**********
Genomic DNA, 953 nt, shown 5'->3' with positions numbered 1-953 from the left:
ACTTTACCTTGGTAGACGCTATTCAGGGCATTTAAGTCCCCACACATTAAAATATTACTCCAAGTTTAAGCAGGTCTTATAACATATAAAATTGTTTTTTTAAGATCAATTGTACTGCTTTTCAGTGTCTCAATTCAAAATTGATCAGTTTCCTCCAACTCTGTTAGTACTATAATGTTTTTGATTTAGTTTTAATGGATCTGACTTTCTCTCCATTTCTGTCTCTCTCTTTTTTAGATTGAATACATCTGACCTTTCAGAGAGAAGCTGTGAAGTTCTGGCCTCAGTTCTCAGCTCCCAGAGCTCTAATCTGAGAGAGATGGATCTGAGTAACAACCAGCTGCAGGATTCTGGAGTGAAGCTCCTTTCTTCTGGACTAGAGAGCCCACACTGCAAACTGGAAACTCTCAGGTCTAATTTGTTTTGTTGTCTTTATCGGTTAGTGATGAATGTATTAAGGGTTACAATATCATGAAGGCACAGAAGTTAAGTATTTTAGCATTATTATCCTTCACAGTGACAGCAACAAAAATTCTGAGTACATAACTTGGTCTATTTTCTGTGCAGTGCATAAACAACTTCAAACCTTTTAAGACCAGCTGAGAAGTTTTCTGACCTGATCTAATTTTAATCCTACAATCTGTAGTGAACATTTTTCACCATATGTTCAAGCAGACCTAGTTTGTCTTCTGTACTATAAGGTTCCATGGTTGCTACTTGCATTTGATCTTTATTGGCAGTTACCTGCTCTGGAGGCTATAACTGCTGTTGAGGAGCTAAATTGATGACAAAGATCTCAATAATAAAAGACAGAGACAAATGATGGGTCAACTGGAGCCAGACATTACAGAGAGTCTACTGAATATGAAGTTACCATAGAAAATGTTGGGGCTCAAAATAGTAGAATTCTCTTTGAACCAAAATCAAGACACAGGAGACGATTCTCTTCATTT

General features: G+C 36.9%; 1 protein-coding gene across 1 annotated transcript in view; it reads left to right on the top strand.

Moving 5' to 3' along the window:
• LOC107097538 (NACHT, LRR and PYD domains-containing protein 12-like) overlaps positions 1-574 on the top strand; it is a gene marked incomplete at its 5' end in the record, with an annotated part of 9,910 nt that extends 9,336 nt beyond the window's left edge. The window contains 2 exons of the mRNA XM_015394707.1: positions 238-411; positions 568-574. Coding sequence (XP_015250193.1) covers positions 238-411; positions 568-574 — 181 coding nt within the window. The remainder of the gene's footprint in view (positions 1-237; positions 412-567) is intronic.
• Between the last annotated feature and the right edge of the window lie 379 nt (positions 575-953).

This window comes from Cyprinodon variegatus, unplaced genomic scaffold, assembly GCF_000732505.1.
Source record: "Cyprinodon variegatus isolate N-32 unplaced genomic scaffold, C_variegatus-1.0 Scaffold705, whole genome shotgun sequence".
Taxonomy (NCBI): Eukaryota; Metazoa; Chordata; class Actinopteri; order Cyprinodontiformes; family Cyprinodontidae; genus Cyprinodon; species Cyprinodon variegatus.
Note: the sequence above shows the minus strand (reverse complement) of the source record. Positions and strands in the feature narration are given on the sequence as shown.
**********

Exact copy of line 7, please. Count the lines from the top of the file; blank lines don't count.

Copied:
This window comes from Cyprinodon variegatus, unplaced genomic scaffold, assembly GCF_000732505.1.